Global warming is not necessarily always bad.
A 400-year warm spell in South America fueled the Incas' rise, British archaeologists reported Monday, helping them build the largest empire that ever ruled the continent.
A several-degree increase in temperature allowed the Incas to move higher into the Andes mountains, opening up new farmland and providing a water source through the gradual melting of glaciers at the top of those mountains, paleoecologist Alex Chepstow-Lusty of the French Institute of Andean Studies in Lima reported online Monday in the journal Climate of the Past.
"They were highly organized and they had a sophisticated [governance], but it wouldn't have counted a jot without being underpinned by the warming of the climate," he said in a telephone interview.
Other experts were cautious about his interpretation. "The premise that the Incan expansion was driven by climate change is quite revolutionary," said archaeologist Mark Bush of the Florida Institute of Technology in Melbourne.
Confirming it will require a great deal more work for paleoecologists and archaeologists alike.
The new research is important because "data on Andean climate during this time period are scant," said archaeologist Warren Church of Columbus State University in Georgia, who works in Peru. "However, it is important to remember that climates do not make empires. People do."
Chepstow-Lusty, geographer Mick Frogley of the University of Sussex and their colleagues have been studying a 26-foot-long core of mud drilled from the sacred Lake Marcacocha in the Patacancha Valley of Peru, near Cuzco. Seeds, pollen, charcoal bits and other debris from successive layers in the core paint a picture of climate and agriculture in the region for 4,000 years.
Analysis of the core showed that a major drought began in the region around the year 880 and lasted for at least 100 years.
That drought, Chepstow-Lusty speculated, may have been the cause of the demise of the Wari empire, which lasted from 550 to 1000. The region was also colder than normal for the 3,000 years before 1000.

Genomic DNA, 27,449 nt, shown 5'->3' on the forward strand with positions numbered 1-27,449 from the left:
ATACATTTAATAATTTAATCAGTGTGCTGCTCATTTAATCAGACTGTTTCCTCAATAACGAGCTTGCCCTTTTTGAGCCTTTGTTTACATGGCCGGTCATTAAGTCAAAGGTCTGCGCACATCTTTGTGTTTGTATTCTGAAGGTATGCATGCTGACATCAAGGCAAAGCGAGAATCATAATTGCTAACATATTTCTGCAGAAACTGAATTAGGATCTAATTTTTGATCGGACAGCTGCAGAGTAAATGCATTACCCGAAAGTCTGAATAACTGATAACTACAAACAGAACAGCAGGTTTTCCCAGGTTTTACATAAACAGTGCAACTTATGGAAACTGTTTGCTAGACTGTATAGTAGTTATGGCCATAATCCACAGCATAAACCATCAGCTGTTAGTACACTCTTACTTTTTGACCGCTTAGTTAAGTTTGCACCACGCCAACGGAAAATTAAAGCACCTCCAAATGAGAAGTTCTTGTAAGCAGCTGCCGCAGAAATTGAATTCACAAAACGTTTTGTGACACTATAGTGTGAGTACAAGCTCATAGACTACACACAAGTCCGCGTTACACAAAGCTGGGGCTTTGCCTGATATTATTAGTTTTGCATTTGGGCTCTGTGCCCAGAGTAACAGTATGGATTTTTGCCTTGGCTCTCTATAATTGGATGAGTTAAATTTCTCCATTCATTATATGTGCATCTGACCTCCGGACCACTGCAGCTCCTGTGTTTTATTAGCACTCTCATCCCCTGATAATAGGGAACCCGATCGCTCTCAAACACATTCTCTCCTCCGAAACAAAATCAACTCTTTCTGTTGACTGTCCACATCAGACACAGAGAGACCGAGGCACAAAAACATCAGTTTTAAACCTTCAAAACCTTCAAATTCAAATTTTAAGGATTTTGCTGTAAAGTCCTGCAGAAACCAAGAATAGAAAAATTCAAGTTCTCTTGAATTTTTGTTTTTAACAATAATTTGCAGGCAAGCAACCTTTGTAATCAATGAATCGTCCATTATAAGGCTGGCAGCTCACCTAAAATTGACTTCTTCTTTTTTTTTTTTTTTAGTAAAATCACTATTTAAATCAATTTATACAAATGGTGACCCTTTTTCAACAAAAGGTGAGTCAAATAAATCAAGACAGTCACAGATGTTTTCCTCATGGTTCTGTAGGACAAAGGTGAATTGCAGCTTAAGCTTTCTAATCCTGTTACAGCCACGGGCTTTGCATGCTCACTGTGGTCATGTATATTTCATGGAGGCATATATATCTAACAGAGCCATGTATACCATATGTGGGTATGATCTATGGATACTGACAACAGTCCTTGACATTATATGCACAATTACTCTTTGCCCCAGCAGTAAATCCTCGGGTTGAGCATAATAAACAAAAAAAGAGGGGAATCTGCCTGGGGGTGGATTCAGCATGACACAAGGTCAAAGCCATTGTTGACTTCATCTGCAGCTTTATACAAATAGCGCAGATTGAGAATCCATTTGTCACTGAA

Beginning about 1150, the climate began warming and eventually got "several degrees centigrade" warmer, Chepstow-Lusty said. That had the net effect of extending arable regions to an altitude about 300 yards higher in the mountains, he suggested, vastly extending the area that could be cultivated. It also might have caused the Peruvian glaciers to melt slowly, providing water that the Incas captured with large irrigation systems and agricultural terraces.
The major evidence for the warming, Chepstow-Lusty said, was the appearance of alder-like trees that hadn't been seen in the region before, as well as increased insect activity. The trees, which normally grow in warmer climates, grow well in poor soil and fertilize it by converting nitrogen from the atmosphere into a usable form.
The increased cultivation would have led to large surpluses of maize and potatoes, the researchers speculated, freeing the Incas to undertake other activities, including building monuments and roads and creating a large standing army that allowed them to conquer nearby peoples.
By the time the Spanish arrived in 1533, the Incas controlled an area that stretched from what is now the Colombian border with Ecuador to the middle of Chile, with more than 8 million inhabitants. When the Spanish arrived, they noted that the Incas had enough food in warehouses to last for 10 years.
The Incan empire ended after the arrival of the Spanish, who inadvertently brought diseases that devastated the population, allowing the invaders to conquer the survivors and push them to the highest altitudes, where they are still marginalized economically.
The story has a powerful moral for today, Chepstow-Lusty said. Peru is one of the countries most threatened by global warming, and the glaciers that provide much of the water for the capital, Lima, are rapidly melting and are expected to be gone in 20 years. The terraces that previously trapped water for agriculture have fallen into disuse, and the predominant tree in the region is the eucalyptus, which saps what water remains in the soil and deposits resins that poison other plant life.
Chepstow-Lusty called for removal of the eucalyptus tree and a massive reforestation effort with alder or similar trees to replenish the soil, as well as repair of the derelict irrigation systems so they can once more support agriculture.
But Church, who also works in Peru, cautioned that without more research, such an approach could be "premature and risky."